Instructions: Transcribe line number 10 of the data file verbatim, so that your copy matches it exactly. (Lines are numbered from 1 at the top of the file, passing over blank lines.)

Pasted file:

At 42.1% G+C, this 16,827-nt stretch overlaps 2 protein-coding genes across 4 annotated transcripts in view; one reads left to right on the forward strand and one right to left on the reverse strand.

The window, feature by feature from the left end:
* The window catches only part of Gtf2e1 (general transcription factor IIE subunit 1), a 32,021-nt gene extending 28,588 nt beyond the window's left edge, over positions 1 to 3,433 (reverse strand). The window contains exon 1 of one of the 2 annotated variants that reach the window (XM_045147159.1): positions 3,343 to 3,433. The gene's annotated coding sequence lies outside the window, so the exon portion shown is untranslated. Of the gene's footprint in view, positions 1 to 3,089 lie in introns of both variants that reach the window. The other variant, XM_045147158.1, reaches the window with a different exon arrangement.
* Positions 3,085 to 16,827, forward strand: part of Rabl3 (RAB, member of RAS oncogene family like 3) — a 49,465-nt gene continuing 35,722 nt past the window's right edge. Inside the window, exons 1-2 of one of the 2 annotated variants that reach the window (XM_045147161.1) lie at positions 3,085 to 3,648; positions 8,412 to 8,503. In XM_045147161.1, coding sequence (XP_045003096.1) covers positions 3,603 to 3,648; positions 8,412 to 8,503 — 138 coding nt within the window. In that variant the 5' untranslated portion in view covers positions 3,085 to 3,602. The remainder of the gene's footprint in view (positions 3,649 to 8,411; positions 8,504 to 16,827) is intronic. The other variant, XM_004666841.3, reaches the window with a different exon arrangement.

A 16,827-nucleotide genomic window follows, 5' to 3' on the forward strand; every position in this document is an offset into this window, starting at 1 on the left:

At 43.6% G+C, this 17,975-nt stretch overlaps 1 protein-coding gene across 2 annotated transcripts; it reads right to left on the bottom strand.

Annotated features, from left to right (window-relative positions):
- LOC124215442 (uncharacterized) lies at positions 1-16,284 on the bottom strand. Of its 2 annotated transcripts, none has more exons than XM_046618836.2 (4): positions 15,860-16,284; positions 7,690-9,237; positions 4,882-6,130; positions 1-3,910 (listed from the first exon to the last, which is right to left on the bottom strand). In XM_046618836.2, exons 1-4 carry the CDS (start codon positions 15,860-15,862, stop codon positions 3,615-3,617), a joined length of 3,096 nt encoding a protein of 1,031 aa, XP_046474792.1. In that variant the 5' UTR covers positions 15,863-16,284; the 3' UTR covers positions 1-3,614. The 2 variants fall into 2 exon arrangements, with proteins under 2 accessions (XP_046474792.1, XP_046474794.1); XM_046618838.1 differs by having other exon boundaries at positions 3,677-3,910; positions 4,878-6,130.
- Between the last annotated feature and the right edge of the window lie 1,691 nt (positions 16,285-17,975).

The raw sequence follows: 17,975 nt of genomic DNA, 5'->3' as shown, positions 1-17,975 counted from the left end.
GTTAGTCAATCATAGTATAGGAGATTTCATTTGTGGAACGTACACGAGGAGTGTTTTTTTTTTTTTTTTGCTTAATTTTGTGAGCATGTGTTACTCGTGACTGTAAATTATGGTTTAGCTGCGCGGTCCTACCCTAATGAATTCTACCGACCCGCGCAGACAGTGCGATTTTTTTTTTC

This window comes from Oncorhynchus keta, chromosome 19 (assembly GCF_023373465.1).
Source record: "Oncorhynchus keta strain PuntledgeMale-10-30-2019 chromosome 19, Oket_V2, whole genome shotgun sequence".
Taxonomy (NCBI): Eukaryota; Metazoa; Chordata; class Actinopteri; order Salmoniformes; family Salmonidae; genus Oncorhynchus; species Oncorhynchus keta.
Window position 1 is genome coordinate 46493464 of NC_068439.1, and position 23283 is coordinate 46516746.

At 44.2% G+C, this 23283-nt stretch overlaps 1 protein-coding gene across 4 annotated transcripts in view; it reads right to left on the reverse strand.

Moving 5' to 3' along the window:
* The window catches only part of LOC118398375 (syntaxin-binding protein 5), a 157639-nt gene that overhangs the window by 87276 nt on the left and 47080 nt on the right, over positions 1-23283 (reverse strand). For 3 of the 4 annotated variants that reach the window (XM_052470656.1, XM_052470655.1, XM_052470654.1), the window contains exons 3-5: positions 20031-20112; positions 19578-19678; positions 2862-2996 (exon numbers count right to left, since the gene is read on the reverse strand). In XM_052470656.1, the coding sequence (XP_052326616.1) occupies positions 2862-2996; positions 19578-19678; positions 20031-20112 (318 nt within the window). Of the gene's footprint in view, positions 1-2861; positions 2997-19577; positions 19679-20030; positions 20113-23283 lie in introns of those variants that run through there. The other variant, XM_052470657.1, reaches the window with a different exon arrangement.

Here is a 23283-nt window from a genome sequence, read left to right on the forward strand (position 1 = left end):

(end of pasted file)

The raw sequence follows: 17,975 nt of genomic DNA, 5'->3' as shown, positions 1-17,975 counted from the left end.